MUNCIE — Muncie police are crediting the relationship students build with school resource officers every day as the reason they were able to stop a dangerous situation.
Police were able to stop a student who was armed with a gun Wednesday outside Muncie Central High School just minutes after an officer received a tip about the boy. Police want this to serve as an example of what went right and how it ultimately saved lives.
Taylor Anthony, a senior at Muncie Central, said she was in class looking out the window as the situation unfolded.
"When I found out I was actually terrified," Anthony said. "A whole bunch of cops surrounding by a guy on the ground."
Muncie police said after 15-year-old student left class, a school resource officer received a tip he was coming back with a gun.
The school resource officer was able to notify Muncie police officers on the street and they made contact with the student on the corner Myrtle Avenue and Walnut Street. He was in custody within three minutes and is being held at the youth detention center. Charges against him have not been filed.
"She called me and told me and that scared me," Taylor's dad Randy Anthony said. "I'm really glad she's all right. I really am."
"I was scared," Taylor's mom Rita Reed said. "I kept thinking back to all the shootings that have been happening I said, 'Oh, God, not my daughter.'"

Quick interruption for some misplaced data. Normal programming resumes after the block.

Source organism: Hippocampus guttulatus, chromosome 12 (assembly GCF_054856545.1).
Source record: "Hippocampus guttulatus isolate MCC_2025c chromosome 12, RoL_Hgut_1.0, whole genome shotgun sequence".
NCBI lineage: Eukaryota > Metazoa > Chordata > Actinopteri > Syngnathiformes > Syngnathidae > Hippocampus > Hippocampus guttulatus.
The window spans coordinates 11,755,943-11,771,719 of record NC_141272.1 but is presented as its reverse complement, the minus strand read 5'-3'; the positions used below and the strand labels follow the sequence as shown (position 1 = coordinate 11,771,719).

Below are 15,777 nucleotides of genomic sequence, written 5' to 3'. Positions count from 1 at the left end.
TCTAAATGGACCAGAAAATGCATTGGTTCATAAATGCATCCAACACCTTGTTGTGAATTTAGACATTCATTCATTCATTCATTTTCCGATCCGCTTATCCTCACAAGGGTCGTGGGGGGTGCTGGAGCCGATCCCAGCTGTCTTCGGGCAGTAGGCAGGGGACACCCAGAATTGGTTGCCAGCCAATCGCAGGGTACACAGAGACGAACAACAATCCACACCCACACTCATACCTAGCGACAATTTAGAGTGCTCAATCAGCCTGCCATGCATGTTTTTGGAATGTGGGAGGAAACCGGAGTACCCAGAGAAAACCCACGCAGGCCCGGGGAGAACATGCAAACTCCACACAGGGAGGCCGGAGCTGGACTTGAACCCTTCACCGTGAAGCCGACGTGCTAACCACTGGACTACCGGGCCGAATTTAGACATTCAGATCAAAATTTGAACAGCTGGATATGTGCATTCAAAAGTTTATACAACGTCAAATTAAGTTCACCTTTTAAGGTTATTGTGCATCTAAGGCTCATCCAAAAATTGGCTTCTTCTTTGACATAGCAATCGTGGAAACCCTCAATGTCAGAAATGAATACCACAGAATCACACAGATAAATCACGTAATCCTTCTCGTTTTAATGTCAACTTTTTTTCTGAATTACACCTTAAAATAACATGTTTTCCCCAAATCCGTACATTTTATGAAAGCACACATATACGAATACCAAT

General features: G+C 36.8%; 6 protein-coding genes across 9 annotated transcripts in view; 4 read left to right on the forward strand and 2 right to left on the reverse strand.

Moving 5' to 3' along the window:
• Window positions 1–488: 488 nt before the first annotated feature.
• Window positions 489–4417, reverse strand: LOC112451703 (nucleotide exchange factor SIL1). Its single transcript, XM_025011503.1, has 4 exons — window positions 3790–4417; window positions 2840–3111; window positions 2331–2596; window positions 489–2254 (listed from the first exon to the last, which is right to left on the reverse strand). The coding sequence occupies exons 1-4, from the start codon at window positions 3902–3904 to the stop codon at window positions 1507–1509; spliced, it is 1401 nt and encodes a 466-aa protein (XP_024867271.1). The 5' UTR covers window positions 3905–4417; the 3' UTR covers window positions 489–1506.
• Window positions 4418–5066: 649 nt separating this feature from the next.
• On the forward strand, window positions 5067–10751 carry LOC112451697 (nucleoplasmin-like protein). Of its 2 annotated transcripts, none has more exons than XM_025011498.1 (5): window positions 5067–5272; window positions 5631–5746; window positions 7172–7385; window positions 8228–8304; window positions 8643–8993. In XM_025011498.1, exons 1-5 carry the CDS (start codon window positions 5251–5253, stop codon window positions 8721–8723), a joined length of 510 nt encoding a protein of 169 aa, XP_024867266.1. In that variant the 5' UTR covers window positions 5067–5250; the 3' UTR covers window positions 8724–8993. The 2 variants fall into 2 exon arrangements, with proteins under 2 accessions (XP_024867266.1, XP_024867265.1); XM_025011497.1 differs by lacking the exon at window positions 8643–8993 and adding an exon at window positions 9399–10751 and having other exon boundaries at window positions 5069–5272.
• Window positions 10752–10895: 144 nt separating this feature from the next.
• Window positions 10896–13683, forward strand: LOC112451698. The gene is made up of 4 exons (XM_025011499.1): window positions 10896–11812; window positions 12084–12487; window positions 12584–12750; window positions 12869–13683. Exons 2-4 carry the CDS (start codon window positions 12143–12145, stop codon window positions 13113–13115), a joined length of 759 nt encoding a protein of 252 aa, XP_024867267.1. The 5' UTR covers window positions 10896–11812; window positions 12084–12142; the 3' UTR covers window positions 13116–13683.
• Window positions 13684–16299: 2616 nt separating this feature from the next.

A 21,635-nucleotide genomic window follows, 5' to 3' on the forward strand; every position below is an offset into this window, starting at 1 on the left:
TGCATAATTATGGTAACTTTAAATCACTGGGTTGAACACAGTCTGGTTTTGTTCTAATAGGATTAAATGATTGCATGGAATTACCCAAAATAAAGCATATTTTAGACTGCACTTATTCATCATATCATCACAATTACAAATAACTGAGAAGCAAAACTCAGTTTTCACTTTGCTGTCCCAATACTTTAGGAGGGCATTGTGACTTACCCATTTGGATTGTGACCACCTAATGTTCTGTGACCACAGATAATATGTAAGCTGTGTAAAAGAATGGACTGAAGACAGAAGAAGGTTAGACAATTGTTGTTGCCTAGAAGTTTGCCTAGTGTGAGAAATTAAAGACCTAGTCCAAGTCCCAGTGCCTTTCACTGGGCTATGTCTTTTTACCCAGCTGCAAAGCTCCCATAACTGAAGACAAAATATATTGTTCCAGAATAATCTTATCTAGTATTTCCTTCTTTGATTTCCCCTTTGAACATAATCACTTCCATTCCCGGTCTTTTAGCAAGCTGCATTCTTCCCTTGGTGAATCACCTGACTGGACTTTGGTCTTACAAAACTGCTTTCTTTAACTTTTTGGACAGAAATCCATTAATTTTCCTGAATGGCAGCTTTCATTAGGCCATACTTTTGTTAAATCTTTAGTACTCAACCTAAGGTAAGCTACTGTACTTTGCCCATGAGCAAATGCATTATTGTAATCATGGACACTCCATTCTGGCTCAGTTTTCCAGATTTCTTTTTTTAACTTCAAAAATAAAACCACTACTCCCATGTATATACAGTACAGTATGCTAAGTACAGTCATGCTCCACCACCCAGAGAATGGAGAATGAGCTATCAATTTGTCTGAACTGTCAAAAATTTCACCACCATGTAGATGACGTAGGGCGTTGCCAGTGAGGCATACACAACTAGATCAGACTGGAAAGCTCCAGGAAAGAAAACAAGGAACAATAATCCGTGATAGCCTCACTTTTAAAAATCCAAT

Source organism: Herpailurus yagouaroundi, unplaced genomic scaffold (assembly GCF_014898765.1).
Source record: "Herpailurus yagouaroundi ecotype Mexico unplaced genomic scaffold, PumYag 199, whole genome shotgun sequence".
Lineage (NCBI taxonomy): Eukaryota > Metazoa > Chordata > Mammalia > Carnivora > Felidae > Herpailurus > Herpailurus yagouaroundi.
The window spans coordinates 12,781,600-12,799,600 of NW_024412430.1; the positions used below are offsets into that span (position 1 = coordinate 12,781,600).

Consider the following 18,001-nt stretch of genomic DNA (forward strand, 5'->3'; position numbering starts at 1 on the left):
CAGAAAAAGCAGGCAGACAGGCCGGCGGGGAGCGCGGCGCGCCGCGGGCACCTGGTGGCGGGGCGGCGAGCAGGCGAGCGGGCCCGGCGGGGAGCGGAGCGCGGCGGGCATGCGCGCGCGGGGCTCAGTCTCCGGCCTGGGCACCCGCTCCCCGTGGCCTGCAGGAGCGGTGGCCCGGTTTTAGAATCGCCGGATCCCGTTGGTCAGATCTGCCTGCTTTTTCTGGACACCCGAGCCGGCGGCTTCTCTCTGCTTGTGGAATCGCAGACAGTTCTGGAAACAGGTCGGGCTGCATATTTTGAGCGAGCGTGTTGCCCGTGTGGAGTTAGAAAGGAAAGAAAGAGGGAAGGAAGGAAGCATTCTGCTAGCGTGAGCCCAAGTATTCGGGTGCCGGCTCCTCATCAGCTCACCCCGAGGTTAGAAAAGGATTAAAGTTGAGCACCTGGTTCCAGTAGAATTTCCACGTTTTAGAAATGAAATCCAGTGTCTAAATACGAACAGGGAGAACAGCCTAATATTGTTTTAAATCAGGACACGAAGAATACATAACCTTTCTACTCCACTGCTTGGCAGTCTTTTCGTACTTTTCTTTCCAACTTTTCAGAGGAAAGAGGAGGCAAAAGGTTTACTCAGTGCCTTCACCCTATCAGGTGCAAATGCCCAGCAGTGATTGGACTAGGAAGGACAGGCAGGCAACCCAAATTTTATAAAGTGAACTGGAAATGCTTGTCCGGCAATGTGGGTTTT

Chase Winkle, a Muncie Police Department public information officer, said they don't yet know what the student's intentions were, but it is believed to be an isolated incident and students are safe to return to class Thursday.
"I don't have anything that's released to say there was going to be a school shooting," Winkle said. "I think the fact that we know for sure he is a student and had a handgun is not a good sign."
But Winkle said this case is a perfect example of what went right, starting with someone who felt comfortable sharing a tip with the school resource officer.
"The big thing we try to get with them is get to know the students, get comfortable with students, so something like this can be told to them," Winkle said.
Anthony said it is important to have someone available students know can handle a potentially dangerous situation.
"If you can go up to someone you trust, you can tell them if they are higher up they can help them fix it better than you can," Taylor Anthony said.
It's a message police hope parents will share with all students. If you see or hear something, report it because it potentially could save lives.